Wednesday, January 2, 2019

Tasi Zuriack, Rest in Peace

I received reports that Sister House founder, Tasi Zuriack, died.

Tasi was a woman after my own heart and we exchanged many emails over the years. She wrote to me once, "My feeling is if you want to look like a woman, then you better know how the fashionable ones look." Her website reflected that opinion as she tried to educate girls like us how to become women like her.

I will miss Tasi. Her death leaves a big gap in the world of femulators.

* * *

Tasi's death reminds me of how important the Internet has become to femulators. Trans-sister, Jenn, addressed this very topic in a recent email exchange.

"Over the years, we have seen such a great improvement in access to information about our 'condition.' (Sorry for such a clinical term, but I just don’t quite know what else to call it as an all-inclusive reference to those who despite having male genitals wear female clothing.)

"I’m a few years older than you and remember at a very young age going through the card catalog at my library for references to 'Transvestism.' Precious little was available then in my small home town library. I’d have been too afraid to actually request any of the books I found anyway. Those librarians were very imposing to a young femulator.

"Fast-forward to the dawn of the Internet and its precursors the bulletin boards, which later transitioned into services like AOL and CompuServe. I remember many hours using a 14.4-baud modem accessing various sources of information. And, wonder of wonders, actual pictures of similarly situated individuals.

"From those and the subsequent explosion of resources available on the Internet, we now have a huge knowledge base from which to improve our presentation. So, it seems that the Internet has greatly benefited us all in both our understanding of the condition and for our actual presentation.

"We all learn from each other and hopefully, we can teach 'outsiders' as well."

Source: Venus
Wearing Venus (Source: Venus)

Source: Pinterest
A recent womanless beauty pageant contestant and her proud family. (Source: Pinterest)


  1. I still have emails in my inbox from Tasi. A very sad day, indeed.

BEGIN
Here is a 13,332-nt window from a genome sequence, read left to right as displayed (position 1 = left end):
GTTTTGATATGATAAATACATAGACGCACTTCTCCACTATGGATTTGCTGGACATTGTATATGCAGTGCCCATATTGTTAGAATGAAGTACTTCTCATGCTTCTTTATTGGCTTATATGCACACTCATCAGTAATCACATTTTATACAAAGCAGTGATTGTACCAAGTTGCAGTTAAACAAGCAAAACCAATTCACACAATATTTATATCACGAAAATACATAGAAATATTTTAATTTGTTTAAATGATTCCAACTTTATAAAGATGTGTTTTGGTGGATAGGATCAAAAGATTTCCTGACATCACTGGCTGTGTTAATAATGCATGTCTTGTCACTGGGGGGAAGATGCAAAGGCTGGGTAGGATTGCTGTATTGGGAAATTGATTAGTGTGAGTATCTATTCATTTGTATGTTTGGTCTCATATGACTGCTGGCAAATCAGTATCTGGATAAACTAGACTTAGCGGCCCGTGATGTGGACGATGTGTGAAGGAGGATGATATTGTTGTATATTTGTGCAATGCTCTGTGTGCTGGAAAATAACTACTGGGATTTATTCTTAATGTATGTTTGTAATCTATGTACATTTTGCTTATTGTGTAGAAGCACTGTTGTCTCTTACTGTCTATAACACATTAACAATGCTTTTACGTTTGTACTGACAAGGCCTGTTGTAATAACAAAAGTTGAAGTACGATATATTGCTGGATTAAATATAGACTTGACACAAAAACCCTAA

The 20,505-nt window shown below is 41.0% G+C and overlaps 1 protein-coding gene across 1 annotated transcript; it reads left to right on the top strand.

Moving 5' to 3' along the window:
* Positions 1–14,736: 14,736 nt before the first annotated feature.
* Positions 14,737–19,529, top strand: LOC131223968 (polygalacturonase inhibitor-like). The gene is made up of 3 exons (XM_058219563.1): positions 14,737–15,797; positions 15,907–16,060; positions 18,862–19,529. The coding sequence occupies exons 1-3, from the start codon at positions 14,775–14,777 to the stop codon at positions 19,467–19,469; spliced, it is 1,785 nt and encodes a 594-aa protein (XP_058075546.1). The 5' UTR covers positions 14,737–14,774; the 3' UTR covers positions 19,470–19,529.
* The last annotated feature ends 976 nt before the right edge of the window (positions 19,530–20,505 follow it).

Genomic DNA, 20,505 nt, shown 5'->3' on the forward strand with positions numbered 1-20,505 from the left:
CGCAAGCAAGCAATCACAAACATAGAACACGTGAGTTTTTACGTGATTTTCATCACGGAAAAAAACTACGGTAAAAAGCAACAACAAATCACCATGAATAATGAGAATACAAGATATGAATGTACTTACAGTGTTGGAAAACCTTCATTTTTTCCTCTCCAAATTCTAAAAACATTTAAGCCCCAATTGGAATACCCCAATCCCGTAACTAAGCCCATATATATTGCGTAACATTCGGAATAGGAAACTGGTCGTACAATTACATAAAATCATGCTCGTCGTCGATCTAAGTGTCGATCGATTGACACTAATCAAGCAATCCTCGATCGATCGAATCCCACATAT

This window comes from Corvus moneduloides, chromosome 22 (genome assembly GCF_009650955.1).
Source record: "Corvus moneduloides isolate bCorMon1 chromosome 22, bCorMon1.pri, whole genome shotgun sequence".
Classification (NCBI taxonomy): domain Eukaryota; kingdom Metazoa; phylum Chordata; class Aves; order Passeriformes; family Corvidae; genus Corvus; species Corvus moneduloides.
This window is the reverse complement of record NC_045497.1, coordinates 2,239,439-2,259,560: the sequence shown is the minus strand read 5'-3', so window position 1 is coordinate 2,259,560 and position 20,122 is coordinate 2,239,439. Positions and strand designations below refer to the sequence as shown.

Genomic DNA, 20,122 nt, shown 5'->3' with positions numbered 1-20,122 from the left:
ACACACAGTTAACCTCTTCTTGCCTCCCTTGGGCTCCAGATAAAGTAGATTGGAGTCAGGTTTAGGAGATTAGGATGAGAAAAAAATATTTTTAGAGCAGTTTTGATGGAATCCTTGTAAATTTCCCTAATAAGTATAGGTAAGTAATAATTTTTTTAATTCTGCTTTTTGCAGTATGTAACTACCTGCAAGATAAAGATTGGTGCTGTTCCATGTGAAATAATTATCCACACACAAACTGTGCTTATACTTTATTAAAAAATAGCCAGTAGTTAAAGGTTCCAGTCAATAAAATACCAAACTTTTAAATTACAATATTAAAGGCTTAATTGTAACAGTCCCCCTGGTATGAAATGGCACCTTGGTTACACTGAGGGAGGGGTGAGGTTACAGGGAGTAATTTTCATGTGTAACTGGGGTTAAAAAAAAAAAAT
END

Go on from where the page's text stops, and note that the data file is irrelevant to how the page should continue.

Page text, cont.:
Kandi Robbins

  2. Ohhh how this rang a bell with me
    "remember at a very young age going through the card catalog at my library for references to 'Transvestism.' Precious little was available then in my small home town library. I’d have been too afraid to actually request any of the books I found anyway. Those librarians were very imposing to a young femulator."
    And often times ALL who frequented the library knew that anyone who was frequenting that area of the library where they stacked those books (most at the time were Psychology books dealing with homosexuality)was "different".
    I did not know Tasia but she sounds to be a power house so similar to you, so I feel as if the torch has been past on to not just you but all of us!

  3. Tasi joined us at the CES chapter of Tri-Ess in Baltimore for a while, prior to setting up a chapter of her own in the Shenandoah region of Virginia. Then she moved west, retired and moved to Mexico. She was a remarkable and focused woman who wanted to support us all, wherever we were. We are all the richer for having known her.

  4. I too knew Tasi from the days when she lived in NOVA, and belonged to CES. I thought highly of her, as she was a pioneer in helping others, being really interested in others, not just as a cover for starting support groups and then doing nothing for you. We kept in touch fairly regular, and the last time I "spoke" with her was after the hurricane that hit her peninsula in Mexico. I have a great number of fond memories if Tasi. We will all feel a sad loss for her departure. RIP Tasi. Shana Roberts, Baltimore

  5. I can relate with Tasi about finding reference material -- I graduated from High School in 1959. My pint-sized library in suburban DC barely had enough material to support a school report, much less "transvestism" or "eonism" or any of the other names associated with our community. But when I found my way to The Library of Congress, it was a different story. There was LOTS of material. I had to go to a special reading room and the material could not be checked out, but at least it was there. You should have seen the really cold and creepy looks I got when the material was delivered to me. Brrrrrrrr.

    I wonder how different so many of our lives might have been if we had access to the internet "back in the day". Don't know if I would have transitioned, but I'm willing to guess I'd be a lot more adept with my makeup and presentation.

  6. Julie M ShawJanuary 03, 2019

    I only recently "met" Tasi. She asked to use a few of my photos in a couple of articles in Sister House, as well as used one for her Christmas banner.
    She was doing a good work, hopefully the mantle will be taken up by others.
    Prayers are with her friends and family.

  7. Tasi was a one of a kind special person who touched many lives. She was admired by all and loved by many and she will be missed.

  8. I'll add to this growing list, my condolences to the family at this sad time. They are in my thoughts and prayers. May she R.I.P. She will be missed...

  9. Barbara Van HornJanuary 05, 2019

    I remember interviewing Tasi when she moved to NOVA and joined the Baltimore Chapter (CES) of Tri-Ess. Her enthusiasm and leadership were apparent right from the start. Her presentation advanced quickly, and she became a fashion maven extraordinaire. Sister House was a beautiful testimony of her love for her sisters. I will miss her very much.